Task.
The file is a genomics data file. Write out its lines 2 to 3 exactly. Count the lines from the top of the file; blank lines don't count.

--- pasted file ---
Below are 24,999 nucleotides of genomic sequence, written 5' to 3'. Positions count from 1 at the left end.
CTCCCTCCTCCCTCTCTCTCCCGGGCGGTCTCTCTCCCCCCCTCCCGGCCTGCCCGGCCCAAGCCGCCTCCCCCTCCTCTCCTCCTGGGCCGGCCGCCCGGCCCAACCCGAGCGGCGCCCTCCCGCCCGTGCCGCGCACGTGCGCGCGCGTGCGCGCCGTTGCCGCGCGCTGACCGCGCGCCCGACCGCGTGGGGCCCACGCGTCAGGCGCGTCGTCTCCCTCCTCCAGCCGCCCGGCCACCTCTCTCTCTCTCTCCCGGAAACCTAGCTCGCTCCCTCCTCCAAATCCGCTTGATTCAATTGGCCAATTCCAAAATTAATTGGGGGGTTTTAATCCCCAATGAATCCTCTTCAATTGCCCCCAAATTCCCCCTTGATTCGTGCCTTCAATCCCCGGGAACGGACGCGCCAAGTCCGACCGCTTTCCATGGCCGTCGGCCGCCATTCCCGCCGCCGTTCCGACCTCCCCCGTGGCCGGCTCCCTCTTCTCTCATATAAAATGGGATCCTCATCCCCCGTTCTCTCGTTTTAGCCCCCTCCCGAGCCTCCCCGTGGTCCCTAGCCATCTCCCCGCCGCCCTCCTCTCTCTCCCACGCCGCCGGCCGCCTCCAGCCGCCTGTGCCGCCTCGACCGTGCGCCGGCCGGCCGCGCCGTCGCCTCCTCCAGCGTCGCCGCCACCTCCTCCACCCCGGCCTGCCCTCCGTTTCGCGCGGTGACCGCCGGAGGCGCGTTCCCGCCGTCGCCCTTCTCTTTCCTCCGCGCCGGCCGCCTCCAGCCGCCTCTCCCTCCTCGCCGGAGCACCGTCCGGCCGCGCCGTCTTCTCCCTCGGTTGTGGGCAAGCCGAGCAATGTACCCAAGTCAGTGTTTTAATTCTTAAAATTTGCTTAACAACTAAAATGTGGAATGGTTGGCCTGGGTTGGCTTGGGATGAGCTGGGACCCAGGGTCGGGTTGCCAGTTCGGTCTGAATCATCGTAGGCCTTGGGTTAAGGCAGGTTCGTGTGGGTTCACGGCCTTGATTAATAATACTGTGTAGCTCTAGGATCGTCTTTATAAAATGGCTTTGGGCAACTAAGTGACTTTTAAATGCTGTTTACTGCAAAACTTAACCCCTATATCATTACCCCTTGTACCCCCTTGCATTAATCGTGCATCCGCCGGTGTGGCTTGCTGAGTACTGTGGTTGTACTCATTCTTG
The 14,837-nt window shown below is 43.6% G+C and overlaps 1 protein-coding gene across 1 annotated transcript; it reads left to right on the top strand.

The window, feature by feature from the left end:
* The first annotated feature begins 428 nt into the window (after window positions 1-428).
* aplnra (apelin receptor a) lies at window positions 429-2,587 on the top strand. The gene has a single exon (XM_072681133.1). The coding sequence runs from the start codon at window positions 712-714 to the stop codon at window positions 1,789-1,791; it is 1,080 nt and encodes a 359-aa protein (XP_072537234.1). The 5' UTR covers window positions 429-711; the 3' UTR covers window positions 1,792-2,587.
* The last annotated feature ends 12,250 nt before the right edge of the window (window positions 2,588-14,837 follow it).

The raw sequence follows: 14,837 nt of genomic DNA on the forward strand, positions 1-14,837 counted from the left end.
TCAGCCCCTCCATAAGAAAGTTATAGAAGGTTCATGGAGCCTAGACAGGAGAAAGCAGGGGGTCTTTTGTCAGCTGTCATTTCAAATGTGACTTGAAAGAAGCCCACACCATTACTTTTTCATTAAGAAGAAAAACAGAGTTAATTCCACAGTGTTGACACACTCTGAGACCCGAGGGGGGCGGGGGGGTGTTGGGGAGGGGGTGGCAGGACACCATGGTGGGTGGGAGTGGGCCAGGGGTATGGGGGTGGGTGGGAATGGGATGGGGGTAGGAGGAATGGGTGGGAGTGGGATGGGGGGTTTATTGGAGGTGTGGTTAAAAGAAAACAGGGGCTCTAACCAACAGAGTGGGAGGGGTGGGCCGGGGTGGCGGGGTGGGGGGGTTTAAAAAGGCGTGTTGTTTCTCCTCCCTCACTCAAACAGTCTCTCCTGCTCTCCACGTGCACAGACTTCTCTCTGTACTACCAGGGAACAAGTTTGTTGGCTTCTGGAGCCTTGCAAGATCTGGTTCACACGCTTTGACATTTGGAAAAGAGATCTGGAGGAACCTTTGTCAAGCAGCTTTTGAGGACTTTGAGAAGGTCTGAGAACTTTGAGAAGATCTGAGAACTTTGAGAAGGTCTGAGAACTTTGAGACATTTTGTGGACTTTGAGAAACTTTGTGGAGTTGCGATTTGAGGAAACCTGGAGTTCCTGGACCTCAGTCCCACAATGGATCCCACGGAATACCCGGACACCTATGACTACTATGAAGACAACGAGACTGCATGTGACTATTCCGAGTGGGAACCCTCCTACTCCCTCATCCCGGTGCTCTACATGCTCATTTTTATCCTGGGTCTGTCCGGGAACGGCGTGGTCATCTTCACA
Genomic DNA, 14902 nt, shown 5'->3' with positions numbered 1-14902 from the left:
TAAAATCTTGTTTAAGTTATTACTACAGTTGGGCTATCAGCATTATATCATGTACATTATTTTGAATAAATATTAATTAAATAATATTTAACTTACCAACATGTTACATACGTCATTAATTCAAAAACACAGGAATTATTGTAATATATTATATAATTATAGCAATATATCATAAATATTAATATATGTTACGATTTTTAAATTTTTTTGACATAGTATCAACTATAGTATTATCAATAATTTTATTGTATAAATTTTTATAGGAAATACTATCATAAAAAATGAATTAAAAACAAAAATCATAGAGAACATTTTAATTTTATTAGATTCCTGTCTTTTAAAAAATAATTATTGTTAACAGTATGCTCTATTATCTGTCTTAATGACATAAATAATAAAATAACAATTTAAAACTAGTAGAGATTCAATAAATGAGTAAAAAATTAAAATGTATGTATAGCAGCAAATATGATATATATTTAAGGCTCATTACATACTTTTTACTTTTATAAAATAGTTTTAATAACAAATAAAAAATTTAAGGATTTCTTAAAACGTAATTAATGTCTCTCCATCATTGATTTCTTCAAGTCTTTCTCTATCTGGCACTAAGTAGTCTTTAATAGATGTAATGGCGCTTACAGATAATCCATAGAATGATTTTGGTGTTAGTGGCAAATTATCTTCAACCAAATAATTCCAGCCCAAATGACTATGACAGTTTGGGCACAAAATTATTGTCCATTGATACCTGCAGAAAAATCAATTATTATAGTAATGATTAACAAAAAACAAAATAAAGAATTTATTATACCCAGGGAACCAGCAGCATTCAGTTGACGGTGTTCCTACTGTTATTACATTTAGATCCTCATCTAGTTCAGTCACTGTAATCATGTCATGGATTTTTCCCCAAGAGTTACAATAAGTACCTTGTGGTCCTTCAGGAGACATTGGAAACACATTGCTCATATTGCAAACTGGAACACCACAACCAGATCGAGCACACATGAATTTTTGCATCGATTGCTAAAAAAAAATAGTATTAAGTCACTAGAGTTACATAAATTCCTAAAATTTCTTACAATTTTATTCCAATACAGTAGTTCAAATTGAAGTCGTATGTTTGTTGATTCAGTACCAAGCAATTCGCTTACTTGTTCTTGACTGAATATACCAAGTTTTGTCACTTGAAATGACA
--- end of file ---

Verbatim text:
CTCCCTCCTCCCTCTCTCTCCCGGGCGGTCTCTCTCCCCCCCTCCCGGCCTGCCCGGCCCAAGCCGCCTCCCCCTCCTCTCCTCCTGGGCCGGCCGCCCGGCCCAACCCGAGCGGCGCCCTCCCGCCCGTGCCGCGCACGTGCGCGCGCGTGCGCGCCGTTGCCGCGCGCTGACCGCGCGCCCGACCGCGTGGGGCCCACGCGTCAGGCGCGTCGTCTCCCTCCTCCAGCCGCCCGGCCACCTCTCTCTCTCTCTCCCGGAAACCTAGCTCGCTCCCTCCTCCAAATCCGCTTGATTCAATTGGCCAATTCCAAAATTAATTGGGGGGTTTTAATCCCCAATGAATCCTCTTCAATTGCCCCCAAATTCCCCCTTGATTCGTGCCTTCAATCCCCGGGAACGGACGCGCCAAGTCCGACCGCTTTCCATGGCCGTCGGCCGCCATTCCCGCCGCCGTTCCGACCTCCCCCGTGGCCGGCTCCCTCTTCTCTCATATAAAATGGGATCCTCATCCCCCGTTCTCTCGTTTTAGCCCCCTCCCGAGCCTCCCCGTGGTCCCTAGCCATCTCCCCGCCGCCCTCCTCTCTCTCCCACGCCGCCGGCCGCCTCCAGCCGCCTGTGCCGCCTCGACCGTGCGCCGGCCGGCCGCGCCGTCGCCTCCTCCAGCGTCGCCGCCACCTCCTCCACCCCGGCCTGCCCTCCGTTTCGCGCGGTGACCGCCGGAGGCGCGTTCCCGCCGTCGCCCTTCTCTTTCCTCCGCGCCGGCCGCCTCCAGCCGCCTCTCCCTCCTCGCCGGAGCACCGTCCGGCCGCGCCGTCTTCTCCCTCGGTTGTGGGCAAGCCGAGCAATGTACCCAAGTCAGTGTTTTAATTCTTAAAATTTGCTTAACAACTAAAATGTGGAATGGTTGGCCTGGGTTGGCTTGGGATGAGCTGGGACCCAGGGTCGGGTTGCCAGTTCGGTCTGAATCATCGTAGGCCTTGGGTTAAGGCAGGTTCGTGTGGGTTCACGGCCTTGATTAATAATACTGTGTAGCTCTAGGATCGTCTTTATAAAATGGCTTTGGGCAACTAAGTGACTTTTAAATGCTGTTTACTGCAAAACTTAACCCCTATATCATTACCCCTTGTACCCCCTTGCATTAATCGTGCATCCGCCGGTGTGGCTTGCTGAGTACTGTGGTTGTACTCATTCTTG
The 14,837-nt window shown below is 43.6% G+C and overlaps 1 protein-coding gene across 1 annotated transcript; it reads left to right on the top strand.